CLCN7 is a gene associated with unfavourable prognosis in testis cancer. The best separation is achieved by an expression cutoff at 8.6 fpkm which divides the patients into two groups with 87 % 5-year survival for patients with high expression versus 100 % for patients with low expression (p-value: 3.21e-4 ). Immunohistochemical using an antibody targeting CLCN7 (HPA043586) shows differential expression pattern in testis cancer samples.
GIMAP8 is another gene associated with unfavourable prognosis in testis cancer. The best separation is achieved by an expression cutoff at 6.2 fpkm which divides the patients into two groups with 88 % 5-year survival for patients with high expression versus 100 % for patients with low expression (p-value: 8.47e-4 ). Immunohistochemical staining using an antibody targeting GIMAP8 (HPA014474) shows differential expression pattern in testis cancer samples.
Table 1. The 20 genes with highest significance associated with unfavourable prognosis in testis cancer.
Favourable prognostic genes in testis cancer
For favourable genes, higher relative expression levels at diagnosis gives significantly higher overall survival for the patients. There are 15 genes associated with favourable prognosis in testis cancer. In Table 2, the top 20 most significant genes related to favourable prognosis are listed.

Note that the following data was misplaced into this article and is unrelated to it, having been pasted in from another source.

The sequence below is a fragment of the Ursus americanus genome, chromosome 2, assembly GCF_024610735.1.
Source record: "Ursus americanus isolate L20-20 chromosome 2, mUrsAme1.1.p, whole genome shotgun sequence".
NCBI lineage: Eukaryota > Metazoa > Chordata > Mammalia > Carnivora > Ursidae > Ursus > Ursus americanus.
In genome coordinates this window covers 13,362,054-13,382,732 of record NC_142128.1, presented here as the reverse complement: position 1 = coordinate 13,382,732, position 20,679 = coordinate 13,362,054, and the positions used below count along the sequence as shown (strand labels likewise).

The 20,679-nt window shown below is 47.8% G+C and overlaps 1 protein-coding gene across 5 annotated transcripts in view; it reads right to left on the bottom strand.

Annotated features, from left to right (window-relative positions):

IFT52 is a gene associated with favourable prognosis in testis cancer. The best separation is achieved by an expression cutoff at 13.2 fpkm which divides the patients into two groups with 100 % 5-year survival for patients with high expression versus 87 % for patients with low expression (p-value: 3.33e-4). Immunohistochemical staining using an antibody targeting IFT52 (HPA067423) shows differential expression in testis cancer samples.
Table 2. The 20 genes with highest significance associated with favourable prognosis in testis cancer.
The testis cancer transcriptome
The transcriptome analysis shows that 75% (n=14746) of all human genes (n=19670) are expressed in testis cancer. All genes were classified according to the testis cancer-specific expression into one of five different categories, based on the ratio between mRNA levels in testis cancer compared to the mRNA levels in the other 16 analyzed cancer tissues.